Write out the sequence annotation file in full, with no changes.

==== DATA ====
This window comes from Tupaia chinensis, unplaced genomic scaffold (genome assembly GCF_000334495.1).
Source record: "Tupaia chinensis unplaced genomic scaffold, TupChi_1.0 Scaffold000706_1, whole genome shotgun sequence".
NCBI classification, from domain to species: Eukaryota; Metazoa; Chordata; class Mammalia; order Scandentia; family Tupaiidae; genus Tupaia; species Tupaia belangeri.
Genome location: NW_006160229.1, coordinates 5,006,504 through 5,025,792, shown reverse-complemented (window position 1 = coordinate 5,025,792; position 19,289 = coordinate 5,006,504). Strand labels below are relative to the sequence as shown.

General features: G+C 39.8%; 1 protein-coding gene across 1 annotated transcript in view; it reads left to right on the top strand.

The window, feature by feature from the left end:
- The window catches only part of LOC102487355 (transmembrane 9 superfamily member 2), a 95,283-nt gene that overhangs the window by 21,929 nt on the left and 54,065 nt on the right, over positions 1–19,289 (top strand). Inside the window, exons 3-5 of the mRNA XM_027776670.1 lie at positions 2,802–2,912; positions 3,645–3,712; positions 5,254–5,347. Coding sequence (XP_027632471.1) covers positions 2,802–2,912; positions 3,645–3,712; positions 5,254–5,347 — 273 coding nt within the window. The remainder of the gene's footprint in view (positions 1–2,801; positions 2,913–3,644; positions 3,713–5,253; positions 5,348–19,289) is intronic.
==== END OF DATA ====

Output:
This window comes from Tupaia chinensis, unplaced genomic scaffold (genome assembly GCF_000334495.1).
Source record: "Tupaia chinensis unplaced genomic scaffold, TupChi_1.0 Scaffold000706_1, whole genome shotgun sequence".
NCBI classification, from domain to species: Eukaryota; Metazoa; Chordata; class Mammalia; order Scandentia; family Tupaiidae; genus Tupaia; species Tupaia belangeri.
Genome location: NW_006160229.1, coordinates 5,006,504 through 5,025,792, shown reverse-complemented (window position 1 = coordinate 5,025,792; position 19,289 = coordinate 5,006,504). Strand labels below are relative to the sequence as shown.

General features: G+C 39.8%; 1 protein-coding gene across 1 annotated transcript in view; it reads left to right on the top strand.

The window, feature by feature from the left end:
- The window catches only part of LOC102487355 (transmembrane 9 superfamily member 2), a 95,283-nt gene that overhangs the window by 21,929 nt on the left and 54,065 nt on the right, over positions 1–19,289 (top strand). Inside the window, exons 3-5 of the mRNA XM_027776670.1 lie at positions 2,802–2,912; positions 3,645–3,712; positions 5,254–5,347. Coding sequence (XP_027632471.1) covers positions 2,802–2,912; positions 3,645–3,712; positions 5,254–5,347 — 273 coding nt within the window. The remainder of the gene's footprint in view (positions 1–2,801; positions 2,913–3,644; positions 3,713–5,253; positions 5,348–19,289) is intronic.